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Pub in to house may go

PUBLISHED: 14:07 11 May 2002 | UPDATED: 11:53 03 March 2010

A LANDLORD who has applied for permission to turn his pub into a house has assured villagers he will keep his premises open as long as possible.

Roger Pryke, who runs the 16th century freehouse in Alderton, near Woodbridge, stressed that it was not his immediate intention to close The Swan Inn.

A LANDLORD who has applied for permission to turn his pub into a house has assured villagers he will keep his premises open as long as possible.

Roger Pryke, who runs the 16th century freehouse in Alderton, near Woodbridge, stressed that it was not his immediate intention to close The Swan Inn.

But he admitted that he needed more support to keep the pub afloat and Mr Pryke warned that another disaster similar to last year's foot-and-mouth disease would make the pub uneconomic to run.

Mr Pryke is asking Suffolk Coastal District Council to renew planning permission to convert The Swan into a house. This permission was given by a Government inspector at an appeal five years ago to Pubmaster, then owners of The Swan.

Villagers had launched an SOS – Save Our Swan – campaign and they were backed by district councillors who challenged Pubmaster's claim that the pub had no future. But the inspector said the council had acted unreasonably in fighting to stop the pub being turned into a house and tax payers picked up the £14,614 tab for Pubmaster's costs.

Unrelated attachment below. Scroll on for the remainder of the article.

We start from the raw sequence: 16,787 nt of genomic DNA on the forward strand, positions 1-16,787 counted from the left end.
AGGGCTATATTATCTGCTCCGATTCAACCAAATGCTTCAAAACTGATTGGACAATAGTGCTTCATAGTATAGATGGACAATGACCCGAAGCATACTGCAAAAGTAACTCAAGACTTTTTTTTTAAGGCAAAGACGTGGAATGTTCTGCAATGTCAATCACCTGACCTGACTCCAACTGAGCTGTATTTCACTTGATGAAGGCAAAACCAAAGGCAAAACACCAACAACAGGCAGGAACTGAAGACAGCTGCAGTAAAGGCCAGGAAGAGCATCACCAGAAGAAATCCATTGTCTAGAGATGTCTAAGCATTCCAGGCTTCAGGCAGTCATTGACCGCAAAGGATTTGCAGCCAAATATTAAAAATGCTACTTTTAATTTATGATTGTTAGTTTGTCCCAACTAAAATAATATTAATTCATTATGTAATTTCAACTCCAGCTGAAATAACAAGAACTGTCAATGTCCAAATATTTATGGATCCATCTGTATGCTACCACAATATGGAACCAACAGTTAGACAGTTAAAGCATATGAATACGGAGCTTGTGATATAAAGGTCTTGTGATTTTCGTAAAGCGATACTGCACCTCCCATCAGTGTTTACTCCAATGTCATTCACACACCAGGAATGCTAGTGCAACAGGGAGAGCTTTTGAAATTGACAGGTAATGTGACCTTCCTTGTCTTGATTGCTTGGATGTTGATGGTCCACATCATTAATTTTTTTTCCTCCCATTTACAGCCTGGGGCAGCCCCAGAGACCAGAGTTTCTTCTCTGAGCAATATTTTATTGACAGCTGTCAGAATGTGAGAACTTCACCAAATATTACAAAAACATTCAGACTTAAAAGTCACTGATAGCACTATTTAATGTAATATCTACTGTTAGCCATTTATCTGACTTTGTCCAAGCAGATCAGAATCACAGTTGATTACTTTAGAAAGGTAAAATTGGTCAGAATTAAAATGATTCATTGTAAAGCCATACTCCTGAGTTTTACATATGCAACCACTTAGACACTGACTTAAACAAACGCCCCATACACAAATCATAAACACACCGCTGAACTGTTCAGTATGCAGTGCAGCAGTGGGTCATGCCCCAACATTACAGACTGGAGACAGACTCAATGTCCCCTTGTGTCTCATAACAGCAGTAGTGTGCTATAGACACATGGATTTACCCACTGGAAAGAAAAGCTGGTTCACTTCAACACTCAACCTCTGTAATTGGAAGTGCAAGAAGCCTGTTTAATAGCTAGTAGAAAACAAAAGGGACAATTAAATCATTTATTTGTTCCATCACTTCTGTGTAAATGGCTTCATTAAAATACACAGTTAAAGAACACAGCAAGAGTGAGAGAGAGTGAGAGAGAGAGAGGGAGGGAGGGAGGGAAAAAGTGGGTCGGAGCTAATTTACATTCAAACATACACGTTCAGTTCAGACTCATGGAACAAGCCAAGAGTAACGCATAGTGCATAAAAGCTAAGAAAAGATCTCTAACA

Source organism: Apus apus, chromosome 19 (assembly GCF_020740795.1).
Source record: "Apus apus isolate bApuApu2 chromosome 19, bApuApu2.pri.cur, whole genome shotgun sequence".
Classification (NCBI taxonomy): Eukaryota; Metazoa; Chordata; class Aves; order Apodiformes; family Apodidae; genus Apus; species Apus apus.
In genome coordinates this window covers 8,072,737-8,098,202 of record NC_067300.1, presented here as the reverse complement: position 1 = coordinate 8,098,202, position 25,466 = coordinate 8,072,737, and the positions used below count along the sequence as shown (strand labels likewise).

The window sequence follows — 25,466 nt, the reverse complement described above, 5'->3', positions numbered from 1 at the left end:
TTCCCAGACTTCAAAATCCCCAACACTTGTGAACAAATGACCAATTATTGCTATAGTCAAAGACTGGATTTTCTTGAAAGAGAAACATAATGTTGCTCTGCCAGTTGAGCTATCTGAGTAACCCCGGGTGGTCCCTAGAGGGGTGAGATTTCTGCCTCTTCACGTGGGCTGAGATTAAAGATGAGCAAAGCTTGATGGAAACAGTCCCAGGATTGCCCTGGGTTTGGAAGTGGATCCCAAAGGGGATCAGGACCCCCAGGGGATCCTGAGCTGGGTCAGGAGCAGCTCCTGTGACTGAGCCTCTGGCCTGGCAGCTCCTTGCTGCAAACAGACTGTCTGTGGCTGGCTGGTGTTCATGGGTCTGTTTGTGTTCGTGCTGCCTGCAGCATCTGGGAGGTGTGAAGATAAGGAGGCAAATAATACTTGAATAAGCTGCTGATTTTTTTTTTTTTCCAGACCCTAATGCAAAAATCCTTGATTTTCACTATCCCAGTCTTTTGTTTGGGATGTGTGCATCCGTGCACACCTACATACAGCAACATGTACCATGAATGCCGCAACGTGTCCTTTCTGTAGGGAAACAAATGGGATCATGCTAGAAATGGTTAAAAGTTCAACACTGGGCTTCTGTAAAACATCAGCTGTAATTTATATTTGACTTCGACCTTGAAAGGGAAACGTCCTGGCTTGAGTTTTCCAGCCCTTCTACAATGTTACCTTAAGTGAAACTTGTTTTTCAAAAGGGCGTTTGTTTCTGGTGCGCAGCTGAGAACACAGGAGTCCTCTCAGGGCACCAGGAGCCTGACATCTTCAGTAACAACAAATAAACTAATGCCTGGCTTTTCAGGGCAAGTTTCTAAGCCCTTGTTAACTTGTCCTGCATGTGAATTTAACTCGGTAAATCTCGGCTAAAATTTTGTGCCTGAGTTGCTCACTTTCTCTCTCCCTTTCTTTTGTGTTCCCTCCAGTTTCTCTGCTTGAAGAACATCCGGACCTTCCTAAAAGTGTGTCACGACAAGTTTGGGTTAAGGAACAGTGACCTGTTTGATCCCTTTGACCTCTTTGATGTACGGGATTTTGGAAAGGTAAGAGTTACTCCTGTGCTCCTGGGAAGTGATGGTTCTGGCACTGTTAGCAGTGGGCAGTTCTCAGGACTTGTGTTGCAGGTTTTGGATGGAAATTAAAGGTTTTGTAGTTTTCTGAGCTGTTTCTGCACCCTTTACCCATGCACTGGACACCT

The pub was saved and bought by Christopher Buckley before the present owner bought it in November, 1999.

Stuart Reid, planning consultant for Mr Pryke, said: ''Whilst drawing on his own funds Mr Pryke is able to continue the public house use, but such funds are not bottomless. We stress that it is not the immediate intent to close, but unless there is a dramatic upturn in trade and custom the prospect of him being able to continue indefinitely is clearly very unlikely.

''The objective of this application is thus simply to renew the appeal decision for a further duration so that if the day comes when the Inn cannot continue to be financed by Mr Pryke, he has a renewed planning permission to consider operating for the alternative use recently allowed on appeal.''

Mr Reid said the pub made a profit before tax of only £10,000 in Mr Pryke's first year and this had fallen to about £8,500. The staffing levels had been reduced and Mr Pryke had spent thousands of pounds on marketing and advertising to boost trade.


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